I've mentioned before that Lamar draws on a massive variety of influences for this album. From the clear influence of Davis-esque jazz on 'u' and 'How Much A Dollar Cost' (which sounds remarkably like 'Sketches of Spain') to the Jewish folk themes in 'Institutionalized', it is clear that nobody can create such a vivid patchwork of influences as Lamar, a feature particularly prevalent within this album. But what has always impressed me the most is his use of texture: his choice of samples and ability to subvert their meaning, the addition of dissonant harmonies and their resolutions, the layering of any number of different melodies, rhythms and timbres - and the fact that it constantly shifts, never remaining in one texture long enough for the listener to get to grips with its intricacies. Not one song in the album adheres to the conventional pop verse-chorus structure of much modern music. His use of spoken word always contributes positively to the music rather than diminishing it. And the continual tributes to the forerunners of his music (funk, soul, jazz) through his sound and sampling are both touching and flawlessly integrated. The album embodies subtlety in music, incorporating sophisticated technique but presenting it utterly casually and unassumingly.
Having said this, it is impossible to not acknowledge the pure genius of the lyricism in 'To Pimp A Butterfly'. Lamar's lyrics are, just like his music, injected with a million social, literary and historical references - and still achieve the remarkable linguistic wordplay that rap has become famous for. 'King Kunta', for instance, is rich with cultural reference, with various critics reading reference to Ralph Ellison's 'Invisible Man', Achebe's 'Things Fall Apart' and Alex Haley's 'Roots' within the lyrics. 'How Much A Dollar Cost' is a retelling of the Biblical parable of 'The Sheep and the Goats' (Matthew 25:31-46), evaluating the metaphorical value of wealth and the concepts of merit and goodness. 'i' and 'u' are mirror images of one another, the first functioning as a rallying call for self-confidence and love, whilst the second (one of the most visceral, emotionally raw and beautiful songs I've ever heard) illustrates Lamar's darker thoughts, his depression and self-disgust, highlighting ideas about fame, personal responsibility and love. 'The Blacker the Berry' is an anthem of race, tackling with searing anger the injustices that black people still face in modern America. And the contrasting bright optimism that characterises 'Alright' was adopted by the Black Lives Matter movement immediately, being chanted by crowds all around America in the summer of protest in 2015.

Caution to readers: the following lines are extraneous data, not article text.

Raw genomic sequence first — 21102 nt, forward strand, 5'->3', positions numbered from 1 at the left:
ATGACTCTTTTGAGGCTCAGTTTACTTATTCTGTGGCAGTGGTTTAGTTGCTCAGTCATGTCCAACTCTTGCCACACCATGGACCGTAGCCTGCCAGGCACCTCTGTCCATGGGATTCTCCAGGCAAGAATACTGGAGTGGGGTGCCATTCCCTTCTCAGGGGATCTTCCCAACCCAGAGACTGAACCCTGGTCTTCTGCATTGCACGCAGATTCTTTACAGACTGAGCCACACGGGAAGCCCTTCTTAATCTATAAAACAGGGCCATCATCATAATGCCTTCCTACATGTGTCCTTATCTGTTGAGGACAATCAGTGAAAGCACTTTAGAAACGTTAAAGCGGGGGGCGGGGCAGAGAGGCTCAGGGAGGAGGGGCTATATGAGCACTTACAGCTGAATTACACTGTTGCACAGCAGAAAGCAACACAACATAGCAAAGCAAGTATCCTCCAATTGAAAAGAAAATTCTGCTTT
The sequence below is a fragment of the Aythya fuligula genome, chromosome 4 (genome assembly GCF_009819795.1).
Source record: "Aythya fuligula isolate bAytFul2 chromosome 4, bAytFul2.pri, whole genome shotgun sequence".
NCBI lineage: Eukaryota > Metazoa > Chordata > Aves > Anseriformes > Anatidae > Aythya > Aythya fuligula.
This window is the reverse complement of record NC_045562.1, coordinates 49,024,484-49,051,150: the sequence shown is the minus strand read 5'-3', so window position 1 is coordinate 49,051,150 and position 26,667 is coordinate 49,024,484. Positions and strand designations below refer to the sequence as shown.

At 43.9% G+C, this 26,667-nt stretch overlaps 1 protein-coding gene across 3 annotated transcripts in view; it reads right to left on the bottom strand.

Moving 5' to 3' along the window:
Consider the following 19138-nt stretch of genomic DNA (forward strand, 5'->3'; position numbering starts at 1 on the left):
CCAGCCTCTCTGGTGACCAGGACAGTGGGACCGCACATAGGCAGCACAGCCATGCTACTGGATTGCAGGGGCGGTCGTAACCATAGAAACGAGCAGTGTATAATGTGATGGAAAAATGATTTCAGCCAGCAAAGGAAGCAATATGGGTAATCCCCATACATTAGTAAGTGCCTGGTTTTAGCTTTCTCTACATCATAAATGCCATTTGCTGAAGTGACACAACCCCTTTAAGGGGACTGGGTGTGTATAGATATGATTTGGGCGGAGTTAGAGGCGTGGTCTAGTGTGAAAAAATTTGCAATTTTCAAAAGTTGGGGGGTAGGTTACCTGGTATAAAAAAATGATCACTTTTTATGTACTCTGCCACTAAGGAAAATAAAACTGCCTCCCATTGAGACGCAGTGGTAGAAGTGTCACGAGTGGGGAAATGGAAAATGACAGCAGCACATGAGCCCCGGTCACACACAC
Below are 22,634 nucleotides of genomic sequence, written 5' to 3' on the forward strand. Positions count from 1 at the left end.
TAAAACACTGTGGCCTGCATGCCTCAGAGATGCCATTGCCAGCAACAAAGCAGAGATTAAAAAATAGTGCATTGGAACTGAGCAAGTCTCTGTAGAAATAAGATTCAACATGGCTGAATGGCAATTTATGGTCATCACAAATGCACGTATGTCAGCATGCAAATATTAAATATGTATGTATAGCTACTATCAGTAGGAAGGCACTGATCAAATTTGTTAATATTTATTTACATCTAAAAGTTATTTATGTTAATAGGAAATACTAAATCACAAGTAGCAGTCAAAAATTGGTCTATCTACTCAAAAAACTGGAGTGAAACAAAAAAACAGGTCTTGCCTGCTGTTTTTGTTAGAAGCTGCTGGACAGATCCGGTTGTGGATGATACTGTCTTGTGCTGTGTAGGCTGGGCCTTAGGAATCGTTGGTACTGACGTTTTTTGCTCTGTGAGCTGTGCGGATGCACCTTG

I cannot ever imagine forgetting the music within this album. It has diffused through some of the most emotionally confusing moments of my life, offering support and help yet never allowing me to become so comfortable that I forget about those less fortunate than me, whom we all have a responsibility to fight for. For me, this is what makes 'To Pimp A Butterfly' such an intensely powerful album: it's not only a collage of some of the most extraordinary musical and linguistic beauty I've ever encountered, but it's also protest music in the manner of Dylan or Springsteen, a rallying call for the social change and equality that is more necessary now than ever.